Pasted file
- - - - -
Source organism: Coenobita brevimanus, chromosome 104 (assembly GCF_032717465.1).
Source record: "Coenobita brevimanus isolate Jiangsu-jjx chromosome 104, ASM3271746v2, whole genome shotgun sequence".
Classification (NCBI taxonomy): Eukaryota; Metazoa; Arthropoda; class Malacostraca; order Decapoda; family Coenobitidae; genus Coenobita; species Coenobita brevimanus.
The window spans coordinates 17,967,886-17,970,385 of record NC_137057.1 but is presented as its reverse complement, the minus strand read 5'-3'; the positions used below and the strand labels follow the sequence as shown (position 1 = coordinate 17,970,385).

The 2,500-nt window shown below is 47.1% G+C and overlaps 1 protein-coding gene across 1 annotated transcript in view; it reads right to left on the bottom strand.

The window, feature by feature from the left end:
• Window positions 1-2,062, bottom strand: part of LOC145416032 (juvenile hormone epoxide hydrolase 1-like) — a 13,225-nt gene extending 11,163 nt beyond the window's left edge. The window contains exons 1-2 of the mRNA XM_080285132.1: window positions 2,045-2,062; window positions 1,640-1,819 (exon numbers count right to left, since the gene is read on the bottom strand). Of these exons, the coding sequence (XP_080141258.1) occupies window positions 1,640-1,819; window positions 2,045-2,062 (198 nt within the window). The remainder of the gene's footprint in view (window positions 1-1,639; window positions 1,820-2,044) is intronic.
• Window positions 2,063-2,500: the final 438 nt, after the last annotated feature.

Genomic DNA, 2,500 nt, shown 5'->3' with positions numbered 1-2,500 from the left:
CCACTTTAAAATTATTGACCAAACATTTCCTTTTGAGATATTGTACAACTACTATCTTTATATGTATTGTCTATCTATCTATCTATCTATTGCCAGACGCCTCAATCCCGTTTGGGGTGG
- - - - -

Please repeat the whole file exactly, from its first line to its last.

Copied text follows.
Source organism: Coenobita brevimanus, chromosome 104 (assembly GCF_032717465.1).
Source record: "Coenobita brevimanus isolate Jiangsu-jjx chromosome 104, ASM3271746v2, whole genome shotgun sequence".
Classification (NCBI taxonomy): Eukaryota; Metazoa; Arthropoda; class Malacostraca; order Decapoda; family Coenobitidae; genus Coenobita; species Coenobita brevimanus.
The window spans coordinates 17,967,886-17,970,385 of record NC_137057.1 but is presented as its reverse complement, the minus strand read 5'-3'; the positions used below and the strand labels follow the sequence as shown (position 1 = coordinate 17,970,385).

The 2,500-nt window shown below is 47.1% G+C and overlaps 1 protein-coding gene across 1 annotated transcript in view; it reads right to left on the bottom strand.

The window, feature by feature from the left end:
• Window positions 1-2,062, bottom strand: part of LOC145416032 (juvenile hormone epoxide hydrolase 1-like) — a 13,225-nt gene extending 11,163 nt beyond the window's left edge. The window contains exons 1-2 of the mRNA XM_080285132.1: window positions 2,045-2,062; window positions 1,640-1,819 (exon numbers count right to left, since the gene is read on the bottom strand). Of these exons, the coding sequence (XP_080141258.1) occupies window positions 1,640-1,819; window positions 2,045-2,062 (198 nt within the window). The remainder of the gene's footprint in view (window positions 1-1,639; window positions 1,820-2,044) is intronic.
• Window positions 2,063-2,500: the final 438 nt, after the last annotated feature.

Genomic DNA, 2,500 nt, shown 5'->3' with positions numbered 1-2,500 from the left:
CCACTTTAAAATTATTGACCAAACATTTCCTTTTGAGATATTGTACAACTACTATCTTTATATGTATTGTCTATCTATCTATCTATCTATTGCCAGACGCCTCAATCCCGTTTGGGGTGG